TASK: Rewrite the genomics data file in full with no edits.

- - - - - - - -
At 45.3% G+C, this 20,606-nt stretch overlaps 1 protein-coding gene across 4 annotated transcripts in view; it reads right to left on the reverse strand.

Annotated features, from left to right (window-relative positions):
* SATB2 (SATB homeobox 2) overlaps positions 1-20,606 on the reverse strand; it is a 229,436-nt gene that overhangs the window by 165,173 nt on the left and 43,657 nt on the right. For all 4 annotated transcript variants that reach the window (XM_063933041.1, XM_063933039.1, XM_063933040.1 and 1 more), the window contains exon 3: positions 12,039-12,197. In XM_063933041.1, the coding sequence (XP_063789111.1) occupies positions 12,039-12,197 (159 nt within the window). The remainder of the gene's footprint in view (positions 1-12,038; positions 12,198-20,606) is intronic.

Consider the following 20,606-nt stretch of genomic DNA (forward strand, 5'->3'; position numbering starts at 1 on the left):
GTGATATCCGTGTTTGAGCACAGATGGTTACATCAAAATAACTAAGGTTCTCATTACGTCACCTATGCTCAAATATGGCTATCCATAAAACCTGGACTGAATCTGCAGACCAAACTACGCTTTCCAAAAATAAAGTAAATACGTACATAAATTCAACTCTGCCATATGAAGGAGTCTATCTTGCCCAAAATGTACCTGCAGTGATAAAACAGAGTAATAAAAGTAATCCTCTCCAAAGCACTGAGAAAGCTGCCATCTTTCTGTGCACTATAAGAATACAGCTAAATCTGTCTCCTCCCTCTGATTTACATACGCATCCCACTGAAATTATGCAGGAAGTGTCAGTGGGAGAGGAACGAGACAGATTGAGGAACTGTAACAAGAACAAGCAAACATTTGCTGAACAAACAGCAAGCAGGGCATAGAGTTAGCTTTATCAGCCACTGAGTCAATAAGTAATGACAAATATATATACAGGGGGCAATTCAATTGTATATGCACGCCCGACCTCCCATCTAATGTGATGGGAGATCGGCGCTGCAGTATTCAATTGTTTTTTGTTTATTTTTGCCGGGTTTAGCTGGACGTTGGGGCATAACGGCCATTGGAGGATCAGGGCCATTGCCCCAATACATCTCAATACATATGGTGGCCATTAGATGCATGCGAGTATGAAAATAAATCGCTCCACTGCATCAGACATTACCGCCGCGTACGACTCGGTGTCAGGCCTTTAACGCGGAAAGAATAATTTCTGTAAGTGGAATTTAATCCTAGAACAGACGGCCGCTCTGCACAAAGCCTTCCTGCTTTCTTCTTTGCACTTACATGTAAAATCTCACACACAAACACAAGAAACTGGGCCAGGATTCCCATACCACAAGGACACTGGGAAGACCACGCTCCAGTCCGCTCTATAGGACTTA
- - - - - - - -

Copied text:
At 45.3% G+C, this 20,606-nt stretch overlaps 1 protein-coding gene across 4 annotated transcripts in view; it reads right to left on the reverse strand.

Annotated features, from left to right (window-relative positions):
* SATB2 (SATB homeobox 2) overlaps positions 1-20,606 on the reverse strand; it is a 229,436-nt gene that overhangs the window by 165,173 nt on the left and 43,657 nt on the right. For all 4 annotated transcript variants that reach the window (XM_063933041.1, XM_063933039.1, XM_063933040.1 and 1 more), the window contains exon 3: positions 12,039-12,197. In XM_063933041.1, the coding sequence (XP_063789111.1) occupies positions 12,039-12,197 (159 nt within the window). The remainder of the gene's footprint in view (positions 1-12,038; positions 12,198-20,606) is intronic.

Consider the following 20,606-nt stretch of genomic DNA (forward strand, 5'->3'; position numbering starts at 1 on the left):
GTGATATCCGTGTTTGAGCACAGATGGTTACATCAAAATAACTAAGGTTCTCATTACGTCACCTATGCTCAAATATGGCTATCCATAAAACCTGGACTGAATCTGCAGACCAAACTACGCTTTCCAAAAATAAAGTAAATACGTACATAAATTCAACTCTGCCATATGAAGGAGTCTATCTTGCCCAAAATGTACCTGCAGTGATAAAACAGAGTAATAAAAGTAATCCTCTCCAAAGCACTGAGAAAGCTGCCATCTTTCTGTGCACTATAAGAATACAGCTAAATCTGTCTCCTCCCTCTGATTTACATACGCATCCCACTGAAATTATGCAGGAAGTGTCAGTGGGAGAGGAACGAGACAGATTGAGGAACTGTAACAAGAACAAGCAAACATTTGCTGAACAAACAGCAAGCAGGGCATAGAGTTAGCTTTATCAGCCACTGAGTCAATAAGTAATGACAAATATATATACAGGGGGCAATTCAATTGTATATGCACGCCCGACCTCCCATCTAATGTGATGGGAGATCGGCGCTGCAGTATTCAATTGTTTTTTGTTTATTTTTGCCGGGTTTAGCTGGACGTTGGGGCATAACGGCCATTGGAGGATCAGGGCCATTGCCCCAATACATCTCAATACATATGGTGGCCATTAGATGCATGCGAGTATGAAAATAAATCGCTCCACTGCATCAGACATTACCGCCGCGTACGACTCGGTGTCAGGCCTTTAACGCGGAAAGAATAATTTCTGTAAGTGGAATTTAATCCTAGAACAGACGGCCGCTCTGCACAAAGCCTTCCTGCTTTCTTCTTTGCACTTACATGTAAAATCTCACACACAAACACAAGAAACTGGGCCAGGATTCCCATACCACAAGGACACTGGGAAGACCACGCTCCAGTCCGCTCTATAGGACTTA